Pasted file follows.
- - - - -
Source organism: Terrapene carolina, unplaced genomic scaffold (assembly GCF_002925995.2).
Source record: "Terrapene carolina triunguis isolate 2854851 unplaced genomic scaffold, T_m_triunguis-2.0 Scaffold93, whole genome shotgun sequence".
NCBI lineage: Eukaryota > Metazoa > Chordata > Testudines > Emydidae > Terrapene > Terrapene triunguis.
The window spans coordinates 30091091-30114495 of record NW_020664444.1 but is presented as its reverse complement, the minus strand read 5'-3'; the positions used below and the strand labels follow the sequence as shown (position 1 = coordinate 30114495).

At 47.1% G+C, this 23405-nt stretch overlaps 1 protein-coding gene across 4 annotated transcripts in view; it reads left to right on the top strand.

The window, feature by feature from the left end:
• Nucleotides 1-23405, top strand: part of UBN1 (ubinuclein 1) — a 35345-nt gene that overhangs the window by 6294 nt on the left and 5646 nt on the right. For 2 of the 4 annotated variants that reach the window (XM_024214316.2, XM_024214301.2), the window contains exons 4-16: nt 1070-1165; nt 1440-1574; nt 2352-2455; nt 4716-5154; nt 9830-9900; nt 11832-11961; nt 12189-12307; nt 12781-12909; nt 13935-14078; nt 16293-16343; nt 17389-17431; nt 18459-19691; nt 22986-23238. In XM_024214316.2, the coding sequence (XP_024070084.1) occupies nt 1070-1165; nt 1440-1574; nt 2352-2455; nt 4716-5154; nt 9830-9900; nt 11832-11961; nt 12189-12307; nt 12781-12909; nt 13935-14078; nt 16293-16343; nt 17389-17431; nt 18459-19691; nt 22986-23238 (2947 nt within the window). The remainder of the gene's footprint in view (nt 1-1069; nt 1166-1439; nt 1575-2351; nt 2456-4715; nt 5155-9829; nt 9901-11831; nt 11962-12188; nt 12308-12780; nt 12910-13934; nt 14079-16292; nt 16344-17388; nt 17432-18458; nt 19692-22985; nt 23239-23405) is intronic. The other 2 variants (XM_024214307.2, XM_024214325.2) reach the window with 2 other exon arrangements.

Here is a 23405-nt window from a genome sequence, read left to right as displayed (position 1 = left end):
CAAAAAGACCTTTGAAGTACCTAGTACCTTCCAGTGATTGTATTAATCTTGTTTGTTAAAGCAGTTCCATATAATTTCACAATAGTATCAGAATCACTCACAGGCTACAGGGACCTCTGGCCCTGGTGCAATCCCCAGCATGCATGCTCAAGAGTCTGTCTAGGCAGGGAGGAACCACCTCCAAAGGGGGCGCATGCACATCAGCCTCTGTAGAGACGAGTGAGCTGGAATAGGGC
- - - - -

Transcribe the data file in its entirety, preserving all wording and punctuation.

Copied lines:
Source organism: Terrapene carolina, unplaced genomic scaffold (assembly GCF_002925995.2).
Source record: "Terrapene carolina triunguis isolate 2854851 unplaced genomic scaffold, T_m_triunguis-2.0 Scaffold93, whole genome shotgun sequence".
NCBI lineage: Eukaryota > Metazoa > Chordata > Testudines > Emydidae > Terrapene > Terrapene triunguis.
The window spans coordinates 30091091-30114495 of record NW_020664444.1 but is presented as its reverse complement, the minus strand read 5'-3'; the positions used below and the strand labels follow the sequence as shown (position 1 = coordinate 30114495).

At 47.1% G+C, this 23405-nt stretch overlaps 1 protein-coding gene across 4 annotated transcripts in view; it reads left to right on the top strand.

The window, feature by feature from the left end:
• Nucleotides 1-23405, top strand: part of UBN1 (ubinuclein 1) — a 35345-nt gene that overhangs the window by 6294 nt on the left and 5646 nt on the right. For 2 of the 4 annotated variants that reach the window (XM_024214316.2, XM_024214301.2), the window contains exons 4-16: nt 1070-1165; nt 1440-1574; nt 2352-2455; nt 4716-5154; nt 9830-9900; nt 11832-11961; nt 12189-12307; nt 12781-12909; nt 13935-14078; nt 16293-16343; nt 17389-17431; nt 18459-19691; nt 22986-23238. In XM_024214316.2, the coding sequence (XP_024070084.1) occupies nt 1070-1165; nt 1440-1574; nt 2352-2455; nt 4716-5154; nt 9830-9900; nt 11832-11961; nt 12189-12307; nt 12781-12909; nt 13935-14078; nt 16293-16343; nt 17389-17431; nt 18459-19691; nt 22986-23238 (2947 nt within the window). The remainder of the gene's footprint in view (nt 1-1069; nt 1166-1439; nt 1575-2351; nt 2456-4715; nt 5155-9829; nt 9901-11831; nt 11962-12188; nt 12308-12780; nt 12910-13934; nt 14079-16292; nt 16344-17388; nt 17432-18458; nt 19692-22985; nt 23239-23405) is intronic. The other 2 variants (XM_024214307.2, XM_024214325.2) reach the window with 2 other exon arrangements.

Here is a 23405-nt window from a genome sequence, read left to right as displayed (position 1 = left end):
CAAAAAGACCTTTGAAGTACCTAGTACCTTCCAGTGATTGTATTAATCTTGTTTGTTAAAGCAGTTCCATATAATTTCACAATAGTATCAGAATCACTCACAGGCTACAGGGACCTCTGGCCCTGGTGCAATCCCCAGCATGCATGCTCAAGAGTCTGTCTAGGCAGGGAGGAACCACCTCCAAAGGGGGCGCATGCACATCAGCCTCTGTAGAGACGAGTGAGCTGGAATAGGGC